When pioneer oceanographer Dr. Robert Ballard was searching for the wreckage of the Titanic deep under the sea in the 1980s, the world held its breath.
When he found it, the world cheered—all except for the U.S. Navy brass who were his real bosses on the mission.
It turns out the Titanic was just a cover story for his real mission: Finding sunken U.S. nuclear subs, with their missiles believed to be still intact, before the Red Navy could.
And with the Titanic located, that cover story was gone and had to be replaced. The public never knew the details until 2008, a good 23 years after the mission.
Dr. Ballard, who spoke last Thursday at Rogers State University to about 200 people including a half dozen lucky Oologah High School students, has spent a lifetime trying to expand our understanding of the sea and the mysteries that lie beneath it.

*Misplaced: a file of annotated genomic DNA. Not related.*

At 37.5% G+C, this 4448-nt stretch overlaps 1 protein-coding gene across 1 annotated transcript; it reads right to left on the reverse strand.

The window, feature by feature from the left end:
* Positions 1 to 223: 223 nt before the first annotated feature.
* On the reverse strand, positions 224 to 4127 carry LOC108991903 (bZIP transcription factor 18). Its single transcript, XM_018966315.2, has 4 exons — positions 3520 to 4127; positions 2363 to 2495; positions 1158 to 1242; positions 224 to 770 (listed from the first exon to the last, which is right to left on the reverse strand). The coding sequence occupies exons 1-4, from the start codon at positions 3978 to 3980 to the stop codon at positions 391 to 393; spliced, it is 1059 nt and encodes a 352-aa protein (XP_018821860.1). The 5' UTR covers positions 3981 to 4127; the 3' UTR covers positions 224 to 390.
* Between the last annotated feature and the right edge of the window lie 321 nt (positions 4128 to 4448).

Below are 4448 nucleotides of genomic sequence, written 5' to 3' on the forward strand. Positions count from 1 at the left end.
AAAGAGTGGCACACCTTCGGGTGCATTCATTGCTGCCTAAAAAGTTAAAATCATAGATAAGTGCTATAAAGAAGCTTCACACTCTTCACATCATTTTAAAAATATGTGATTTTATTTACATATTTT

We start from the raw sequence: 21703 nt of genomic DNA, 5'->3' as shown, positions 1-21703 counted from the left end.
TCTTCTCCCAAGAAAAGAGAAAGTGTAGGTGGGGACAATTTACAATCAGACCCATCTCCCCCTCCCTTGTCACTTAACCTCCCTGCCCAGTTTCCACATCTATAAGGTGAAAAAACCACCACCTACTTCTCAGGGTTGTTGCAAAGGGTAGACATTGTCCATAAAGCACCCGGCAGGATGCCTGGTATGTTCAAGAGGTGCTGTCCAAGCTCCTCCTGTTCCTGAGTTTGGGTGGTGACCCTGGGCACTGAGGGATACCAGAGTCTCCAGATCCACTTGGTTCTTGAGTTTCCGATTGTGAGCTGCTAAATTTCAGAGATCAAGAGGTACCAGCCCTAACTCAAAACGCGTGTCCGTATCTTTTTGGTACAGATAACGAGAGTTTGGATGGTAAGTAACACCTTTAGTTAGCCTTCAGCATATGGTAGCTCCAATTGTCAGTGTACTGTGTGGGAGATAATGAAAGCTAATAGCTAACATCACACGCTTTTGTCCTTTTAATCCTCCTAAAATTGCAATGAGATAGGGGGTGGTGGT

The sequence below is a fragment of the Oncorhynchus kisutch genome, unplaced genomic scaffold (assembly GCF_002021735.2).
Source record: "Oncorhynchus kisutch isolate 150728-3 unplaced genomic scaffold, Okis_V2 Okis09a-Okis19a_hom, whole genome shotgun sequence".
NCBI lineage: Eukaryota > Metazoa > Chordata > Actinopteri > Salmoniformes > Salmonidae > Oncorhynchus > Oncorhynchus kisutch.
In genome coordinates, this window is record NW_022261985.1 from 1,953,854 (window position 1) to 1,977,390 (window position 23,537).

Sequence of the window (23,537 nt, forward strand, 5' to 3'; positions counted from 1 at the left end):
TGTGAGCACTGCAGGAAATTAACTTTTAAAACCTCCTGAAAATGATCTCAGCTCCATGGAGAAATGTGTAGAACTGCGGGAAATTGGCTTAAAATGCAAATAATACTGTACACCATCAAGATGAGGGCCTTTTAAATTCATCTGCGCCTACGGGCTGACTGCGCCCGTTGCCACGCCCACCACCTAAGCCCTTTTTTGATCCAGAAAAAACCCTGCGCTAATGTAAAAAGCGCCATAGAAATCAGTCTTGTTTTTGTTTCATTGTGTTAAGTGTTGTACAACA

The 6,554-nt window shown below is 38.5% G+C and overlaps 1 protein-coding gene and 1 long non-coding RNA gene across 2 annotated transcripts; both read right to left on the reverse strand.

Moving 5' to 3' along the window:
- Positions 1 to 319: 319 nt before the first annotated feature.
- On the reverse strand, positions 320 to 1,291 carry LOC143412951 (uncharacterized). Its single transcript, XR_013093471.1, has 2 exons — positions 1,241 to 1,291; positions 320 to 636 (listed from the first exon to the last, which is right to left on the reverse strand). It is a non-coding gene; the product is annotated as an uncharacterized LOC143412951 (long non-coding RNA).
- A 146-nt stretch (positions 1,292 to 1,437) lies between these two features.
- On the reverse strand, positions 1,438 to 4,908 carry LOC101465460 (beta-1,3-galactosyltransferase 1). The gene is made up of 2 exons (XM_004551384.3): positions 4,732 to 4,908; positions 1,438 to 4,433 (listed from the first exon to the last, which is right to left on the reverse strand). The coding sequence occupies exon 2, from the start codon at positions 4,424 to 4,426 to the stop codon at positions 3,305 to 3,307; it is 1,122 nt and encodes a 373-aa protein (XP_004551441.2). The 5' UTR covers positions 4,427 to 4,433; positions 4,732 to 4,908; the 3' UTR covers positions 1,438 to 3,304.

He is now working to help inspire the next generation of explorers who will continue deep-ocean scientific research to explore that alien landscape.
Delivering the keynote speech at RSU’s annual Herrington Lecture, Dr. Ballard urged educators to provide good role models within mathematics and sciences.
“Don’t sell kids on math. Sell them on the cool people who are doing really cool things using math,” he said.
He told the audience he tries to provide his youngest students with real-life examples of people they could be in 20 years.
Read the rest of the story in this week’s Oologah Lake Leader, in stores now.